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By Murray Chass

August 28, 2016

The Los Angeles Dodgers apparently didn’t get the memo. The one to all major league teams reminding them that as an even-numbered year this one belongs to the San Francisco Giants and everybody stay out of their way. Ignoring reality, the Dodgers have plopped themselves in the Giants’ way in their quest to position themselves for a fourth World Series championship in seven years.

Once eight games ahead of the Dodgers, the Giants plunged three games behind them last week before shaving their deficit to two games by beating the Dodgers in the final game of their three-game series. The teams entered Sunday’s games with two games separating them.

This is supposed to be the Giants’ year to win the World Series because they won it in 2010, 2012 and 2014. Of course, they don’t have to finish ahead of the Dodgers in the National League West to be in position to win the 2016 World Series. They can qualify for the post-season as a wild card, as they did in 2014.

That year the Giants finished six games behind the Dodgers in the division but tied Pittsburgh for the best wild-card record. They beat the Pirates in the wild-card game, then knocked off Washington in the division series, St. Louis in the league championship series and Kansas City in the seven-game World Series.

The Giants began play Sunday two games behind the Dodgers but ahead of the other contenders in the wild-card standings.

The way the first 90 games of the season went it didn’t seem as if the Giants would have difficulty winning the N.L. West title. They reached the All-Star break with the best record in the majors, 57-33, six and a half games ahead of the second-place Dodgers. They had held first place for all but 13 days of that 90-game segment of the season.

However, the Dodgers’ 51-40 record was respectable and kept them close enough to challenge the Giants post-All-Star break. From the resumption of the season through Saturday night, the Dodgers had a 21-17 record. Again, respectable but not good enough to overcome the Giants unless the Giants helped.

The Giants more than helped. Playing as if their “win” switch had been turned off, the Giants lost 25 of their first 36 games after the break, dropping out of first place and falling three games behind the Dodgers. Just in time, though, before their season completely spiraled out of control, Manager Bruce Bochy relocated the “win” switch and the Giants rallied for a pair of victories before the weekend and sliced their deficit to one game.

Because this is 2016, it is not surprising that …

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By Murray Chass

August 25, 2016

It’s not that I collect pet peeves; they just appear and join the ones I already have. Take, for example, the sentence I read Tuesday in an otherwise fine article on It just leaped off the computer screen and slammed me in the face.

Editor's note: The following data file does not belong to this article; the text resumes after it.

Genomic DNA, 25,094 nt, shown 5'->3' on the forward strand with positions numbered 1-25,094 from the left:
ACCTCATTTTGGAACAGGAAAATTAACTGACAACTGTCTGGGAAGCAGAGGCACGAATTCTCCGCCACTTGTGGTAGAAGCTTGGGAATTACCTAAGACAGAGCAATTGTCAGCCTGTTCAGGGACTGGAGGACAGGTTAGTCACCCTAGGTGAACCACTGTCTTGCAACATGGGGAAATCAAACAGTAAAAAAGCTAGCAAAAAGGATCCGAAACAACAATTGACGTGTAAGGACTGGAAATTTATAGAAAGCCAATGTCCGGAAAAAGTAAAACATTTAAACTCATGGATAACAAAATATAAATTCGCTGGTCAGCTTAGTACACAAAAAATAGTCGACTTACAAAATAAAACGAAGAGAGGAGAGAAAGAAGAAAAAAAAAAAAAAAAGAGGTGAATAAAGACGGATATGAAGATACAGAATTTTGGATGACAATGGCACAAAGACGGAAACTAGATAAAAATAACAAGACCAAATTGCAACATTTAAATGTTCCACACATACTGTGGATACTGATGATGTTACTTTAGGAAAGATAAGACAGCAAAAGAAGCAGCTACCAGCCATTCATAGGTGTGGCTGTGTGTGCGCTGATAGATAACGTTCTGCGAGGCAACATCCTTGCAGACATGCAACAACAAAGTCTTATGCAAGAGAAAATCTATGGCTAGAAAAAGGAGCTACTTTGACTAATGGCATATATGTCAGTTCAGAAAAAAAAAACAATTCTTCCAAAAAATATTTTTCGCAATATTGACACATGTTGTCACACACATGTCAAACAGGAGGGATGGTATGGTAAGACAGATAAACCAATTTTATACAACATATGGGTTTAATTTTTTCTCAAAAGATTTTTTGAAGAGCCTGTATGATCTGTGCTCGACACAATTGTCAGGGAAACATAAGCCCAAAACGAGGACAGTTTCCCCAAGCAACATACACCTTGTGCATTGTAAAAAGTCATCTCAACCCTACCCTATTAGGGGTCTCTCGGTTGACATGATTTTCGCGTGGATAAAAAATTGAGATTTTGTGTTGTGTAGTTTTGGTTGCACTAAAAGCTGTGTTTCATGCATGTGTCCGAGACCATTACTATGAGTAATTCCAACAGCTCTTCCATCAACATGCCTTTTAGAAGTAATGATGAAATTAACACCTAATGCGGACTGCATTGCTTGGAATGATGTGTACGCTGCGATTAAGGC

Written by Wallace Matthews, the article was about baseball’s increasing use of defensive shifts and their effect on the game. A worthwhile piece, I thought as I read it, and well explained. Then came this paragraph:

“Since 2006, the number of runs scored in Major League Baseball has plummeted from 23,599 to 19,761, and among the insiders” (talk about pet peeves; I deplore that word and what it is intended to mean) “ spoke to for this story, there is the belief that it is partly due to base hits being taken away by the shift. In fact, one Yankees executive predicted baseball would never see another .400 hitter because of the shift.”

How could any baseball executive say that, and how could any baseball writer write it without …

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By Murray Chass

August 21, 2016

In an unusual burst of front-office activity in the past year, major league clubs hired a dozen new general managers and hired or promoted three general managers to positions as heads of their baseball operations.

Some of those newly positioned people have had early success in turning their teams’ fortunes around while others are still struggling to achieve that status.

It should be noted, however, that the best off-season acquisition was made by an assistant general manager, Tony LaCava of the Toronto Blue Jays.

Last Nov. 27, six days before the Blue Jays named Ross Atkins their new general manager, LaCava signed free-agent pitcher J.A. Happ to a 3-year, $36 million contract. The 33-year-old left-hander has turned into a big bargain, enjoying the performance of his career with a 17-3 record, best in the majors.

The Blue Jays left negotiations to LaCava because Alex Anthoupolos had resigned as general manager a month earlier, rejecting a contract extension and an invitation to stay under the new club president, Mark Shapiro.

Several years earlier LaCava had rejected an opportunity to become …

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